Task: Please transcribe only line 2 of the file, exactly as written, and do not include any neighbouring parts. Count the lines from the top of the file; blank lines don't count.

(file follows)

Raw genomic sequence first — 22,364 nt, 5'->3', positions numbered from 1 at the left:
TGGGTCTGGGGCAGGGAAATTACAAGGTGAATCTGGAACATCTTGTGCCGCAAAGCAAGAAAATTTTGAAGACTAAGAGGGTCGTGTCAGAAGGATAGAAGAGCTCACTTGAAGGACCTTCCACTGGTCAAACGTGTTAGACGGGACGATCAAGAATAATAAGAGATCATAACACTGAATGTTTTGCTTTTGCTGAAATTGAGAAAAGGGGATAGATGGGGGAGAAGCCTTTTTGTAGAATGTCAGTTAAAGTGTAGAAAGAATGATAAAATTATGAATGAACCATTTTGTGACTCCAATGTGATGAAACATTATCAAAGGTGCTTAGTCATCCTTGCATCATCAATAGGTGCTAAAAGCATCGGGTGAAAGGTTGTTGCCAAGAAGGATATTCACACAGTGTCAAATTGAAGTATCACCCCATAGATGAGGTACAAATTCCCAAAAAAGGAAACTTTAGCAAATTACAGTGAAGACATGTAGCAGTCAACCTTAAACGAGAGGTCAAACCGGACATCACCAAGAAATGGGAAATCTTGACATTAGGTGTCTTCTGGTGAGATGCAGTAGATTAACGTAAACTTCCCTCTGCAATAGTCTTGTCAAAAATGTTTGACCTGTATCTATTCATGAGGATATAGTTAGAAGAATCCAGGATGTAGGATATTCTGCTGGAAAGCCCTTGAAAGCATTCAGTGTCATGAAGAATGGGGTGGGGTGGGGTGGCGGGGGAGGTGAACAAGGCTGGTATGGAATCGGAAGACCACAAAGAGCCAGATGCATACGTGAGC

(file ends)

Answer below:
TGGGTCTGGGGCAGGGAAATTACAAGGTGAATCTGGAACATCTTGTGCCGCAAAGCAAGAAAATTTTGAAGACTAAGAGGGTCGTGTCAGAAGGATAGAAGAGCTCACTTGAAGGACCTTCCACTGGTCAAACGTGTTAGACGGGACGATCAAGAATAATAAGAGATCATAACACTGAATGTTTTGCTTTTGCTGAAATTGAGAAAAGGGGATAGATGGGGGAGAAGCCTTTTTGTAGAATGTCAGTTAAAGTGTAGAAAGAATGATAAAATTATGAATGAACCATTTTGTGACTCCAATGTGATGAAACATTATCAAAGGTGCTTAGTCATCCTTGCATCATCAATAGGTGCTAAAAGCATCGGGTGAAAGGTTGTTGCCAAGAAGGATATTCACACAGTGTCAAATTGAAGTATCACCCCATAGATGAGGTACAAATTCCCAAAAAAGGAAACTTTAGCAAATTACAGTGAAGACATGTAGCAGTCAACCTTAAACGAGAGGTCAAACCGGACATCACCAAGAAATGGGAAATCTTGACATTAGGTGTCTTCTGGTGAGATGCAGTAGATTAACGTAAACTTCCCTCTGCAATAGTCTTGTCAAAAATGTTTGACCTGTATCTATTCATGAGGATATAGTTAGAAGAATCCAGGATGTAGGATATTCTGCTGGAAAGCCCTTGAAAGCATTCAGTGTCATGAAGAATGGGGTGGGGTGGGGTGGCGGGGGAGGTGAACAAGGCTGGTATGGAATCGGAAGACCACAAAGAGCCAGATGCATACGTGAGC